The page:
Background and early life
Charles Mills was born at Popes, Hatfield, on 23 January 1792, the third son of William Mills and his wife Elizabeth Digby. His father was Member of Parliament for Coventry from 1805 to 1812, and was also a director of the East India Company. His mother was the third daughter of the Honourable Wriothesley Digby.
He was educated at Harrow School and Christ Church College, Oxford.
In 1813 Charles Mills joined his uncle and godfather (also named Charles Mills) as a partner in the banking firm of Glyn, Mills, Hallifax, Glyn, Mills & Glyn. The Mills family connection with this bank had begun in 1793, when the elder Charles’ uncle William Mills had bought into the partnership.
The bank expanded throughout Mills’ years as a partner, and he eventually became senior partner, although the dominant figure in the bank was his counterpart from the Glyn family, George Carr Glyn, first Baron Wolverton.
In 1864 he led negotiations with Bertram Wodehouse Currie for an amalgamation with Curries & Co. Following the merger, it was agreed that ownership and partnership rights would remain in the respective families, in the proportions two-fifths Glyn, two-fifths Mills and one-fifth Currie.
In 1865 a disagreement arose between the partners over whether the bank should consider some form of conversion to joint-stock status. Mills was fiercely opposed, wishing the bank to remain a private partnership. The following year the Mills family reached an agreement to sell their share of the bank to a consortium of Scottish banks made up of Union Bank of Scotland, Clydesdale Bank, Bank of Scotland and British Linen Bank. The sale was, however, cancelled amid the turmoil caused by the Overend, Gurney crisis in May that year.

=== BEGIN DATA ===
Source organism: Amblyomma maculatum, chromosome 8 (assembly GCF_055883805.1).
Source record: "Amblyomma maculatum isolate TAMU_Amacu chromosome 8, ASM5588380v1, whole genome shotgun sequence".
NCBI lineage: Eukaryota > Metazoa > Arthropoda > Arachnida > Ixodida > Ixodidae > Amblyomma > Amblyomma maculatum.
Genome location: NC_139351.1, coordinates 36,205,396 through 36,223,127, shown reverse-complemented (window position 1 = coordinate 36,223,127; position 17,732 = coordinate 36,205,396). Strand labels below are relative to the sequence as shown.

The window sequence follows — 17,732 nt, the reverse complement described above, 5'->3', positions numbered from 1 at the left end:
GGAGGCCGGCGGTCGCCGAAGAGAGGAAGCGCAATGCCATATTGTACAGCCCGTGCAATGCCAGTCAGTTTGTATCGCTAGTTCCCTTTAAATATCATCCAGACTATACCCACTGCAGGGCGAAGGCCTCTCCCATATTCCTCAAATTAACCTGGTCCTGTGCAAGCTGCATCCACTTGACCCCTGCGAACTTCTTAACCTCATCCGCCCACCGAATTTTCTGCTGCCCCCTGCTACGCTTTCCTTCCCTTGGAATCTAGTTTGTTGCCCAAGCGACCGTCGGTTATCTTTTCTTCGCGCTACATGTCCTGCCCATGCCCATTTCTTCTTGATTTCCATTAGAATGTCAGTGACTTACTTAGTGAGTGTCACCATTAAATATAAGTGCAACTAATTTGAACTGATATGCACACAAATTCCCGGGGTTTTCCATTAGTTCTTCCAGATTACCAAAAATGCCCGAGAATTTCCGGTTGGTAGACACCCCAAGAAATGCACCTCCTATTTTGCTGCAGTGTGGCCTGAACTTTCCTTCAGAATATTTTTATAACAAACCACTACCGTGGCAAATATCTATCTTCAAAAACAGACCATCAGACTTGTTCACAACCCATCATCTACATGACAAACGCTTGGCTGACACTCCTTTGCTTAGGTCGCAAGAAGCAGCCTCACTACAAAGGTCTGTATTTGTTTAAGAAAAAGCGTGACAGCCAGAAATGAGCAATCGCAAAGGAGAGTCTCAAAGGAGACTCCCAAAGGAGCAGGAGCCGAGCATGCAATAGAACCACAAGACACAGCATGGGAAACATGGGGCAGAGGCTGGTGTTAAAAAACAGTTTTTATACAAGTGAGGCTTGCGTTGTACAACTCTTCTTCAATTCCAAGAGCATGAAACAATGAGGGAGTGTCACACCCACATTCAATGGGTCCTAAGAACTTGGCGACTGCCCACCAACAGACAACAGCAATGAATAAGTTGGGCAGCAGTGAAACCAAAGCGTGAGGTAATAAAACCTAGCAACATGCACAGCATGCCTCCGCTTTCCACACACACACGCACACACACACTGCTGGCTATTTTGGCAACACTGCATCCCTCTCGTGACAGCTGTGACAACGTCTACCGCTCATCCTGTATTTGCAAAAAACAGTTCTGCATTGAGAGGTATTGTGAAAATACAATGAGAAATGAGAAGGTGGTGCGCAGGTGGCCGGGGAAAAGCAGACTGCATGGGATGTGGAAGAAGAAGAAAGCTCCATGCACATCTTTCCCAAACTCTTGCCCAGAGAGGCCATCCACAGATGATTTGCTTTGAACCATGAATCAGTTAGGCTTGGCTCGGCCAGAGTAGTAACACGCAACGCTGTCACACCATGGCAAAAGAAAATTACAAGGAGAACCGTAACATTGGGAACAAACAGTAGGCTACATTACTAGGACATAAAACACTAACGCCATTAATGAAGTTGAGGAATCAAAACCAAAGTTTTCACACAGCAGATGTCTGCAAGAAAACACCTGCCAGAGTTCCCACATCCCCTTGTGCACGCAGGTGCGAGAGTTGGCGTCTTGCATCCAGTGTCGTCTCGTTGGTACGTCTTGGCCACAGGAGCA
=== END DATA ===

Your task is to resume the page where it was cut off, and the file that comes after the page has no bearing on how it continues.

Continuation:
Charles’ brother Edward Wheler Mills was also a partner in the bank from 1835 until 1864. As he grew older, Charles himself increasingly withdrew from active interest in the bank, although he remained a partner until his death in 1872.
Other roles and interests
Charles Mills became a director of the East India Company in 1822. After the Government of India Act of 1858 liquidated the company and transferred responsibility for British India to the Crown, he was elected a member of the Council of India. While serving on the Council he acted as the financial adviser to Queen Victoria’s Secretary of State for India.
He also served as Deputy Lieutenant and a Justice of the Peace for the County of Middlesex.
He was created a Baronet by Queen Victoria on 17 November 1868.
Mills was a member of White's Club from 1817. When Benjamin Disraeli depicted the club and its members in his novel Coningsby (1844), the figure of Canterton, who 'used to be the fellow for history at White's...always boring one with William the Conqueror, Julius Caesar, and all that sort of thing', was said to be a reference to Charles Mills.
Mills was an avid collector of works of art and French furniture. In particular, his fine collection of Louis XV and Louis XVI porcelain-mounted furniture was said to be the largest ever assembled.
On 14 February 1825 Charles Mills married Emily Cox, a daughter of Richard Henry Cox, one of the partners in Cox's Bank. Charles and Emily had one son and five daughters:
- Charles Henry (later 1st Baron Hillingdon), born 1830
- Emily Elizabeth
- Eleanor Jane
Between 1854 and 1858 Charles Mills built a new family residence at Hillingdon, Middlesex. The house was named Hillingdon Court.
In his later years Charles Mills divided his time between Hillingdon Court and Camelford House in Park Lane, London.
Charles Mills died on 4 October 1872.